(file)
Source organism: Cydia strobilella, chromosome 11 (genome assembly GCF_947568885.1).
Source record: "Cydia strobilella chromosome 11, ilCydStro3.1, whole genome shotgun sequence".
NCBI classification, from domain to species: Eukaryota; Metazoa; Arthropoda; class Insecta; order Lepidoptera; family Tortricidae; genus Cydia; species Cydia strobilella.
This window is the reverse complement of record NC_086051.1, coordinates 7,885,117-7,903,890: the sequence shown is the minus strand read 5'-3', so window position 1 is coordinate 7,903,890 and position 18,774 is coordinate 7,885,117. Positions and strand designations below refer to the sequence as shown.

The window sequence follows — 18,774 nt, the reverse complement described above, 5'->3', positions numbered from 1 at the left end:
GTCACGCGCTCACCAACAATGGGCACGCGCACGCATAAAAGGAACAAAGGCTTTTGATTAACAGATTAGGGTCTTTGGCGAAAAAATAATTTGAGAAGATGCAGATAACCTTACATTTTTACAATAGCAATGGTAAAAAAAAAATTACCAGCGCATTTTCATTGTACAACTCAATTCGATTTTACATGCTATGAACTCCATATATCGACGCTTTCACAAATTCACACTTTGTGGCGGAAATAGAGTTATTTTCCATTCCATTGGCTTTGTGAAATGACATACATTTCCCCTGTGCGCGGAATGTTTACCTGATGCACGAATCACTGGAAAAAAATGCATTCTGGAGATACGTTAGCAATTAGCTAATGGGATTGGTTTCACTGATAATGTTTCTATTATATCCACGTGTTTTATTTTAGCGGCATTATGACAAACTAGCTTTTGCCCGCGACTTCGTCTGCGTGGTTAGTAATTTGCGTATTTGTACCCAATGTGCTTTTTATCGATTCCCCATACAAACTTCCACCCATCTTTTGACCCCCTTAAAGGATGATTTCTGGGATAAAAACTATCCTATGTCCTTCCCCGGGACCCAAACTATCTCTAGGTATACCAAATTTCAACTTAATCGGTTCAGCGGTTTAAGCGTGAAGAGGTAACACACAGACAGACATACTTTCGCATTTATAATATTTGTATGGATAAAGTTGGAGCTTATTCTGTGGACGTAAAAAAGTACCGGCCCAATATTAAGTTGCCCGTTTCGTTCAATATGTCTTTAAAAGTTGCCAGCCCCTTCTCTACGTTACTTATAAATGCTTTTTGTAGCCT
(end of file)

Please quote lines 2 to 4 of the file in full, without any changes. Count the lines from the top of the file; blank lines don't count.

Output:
Source record: "Cydia strobilella chromosome 11, ilCydStro3.1, whole genome shotgun sequence".
NCBI classification, from domain to species: Eukaryota; Metazoa; Arthropoda; class Insecta; order Lepidoptera; family Tortricidae; genus Cydia; species Cydia strobilella.
This window is the reverse complement of record NC_086051.1, coordinates 7,885,117-7,903,890: the sequence shown is the minus strand read 5'-3', so window position 1 is coordinate 7,903,890 and position 18,774 is coordinate 7,885,117. Positions and strand designations below refer to the sequence as shown.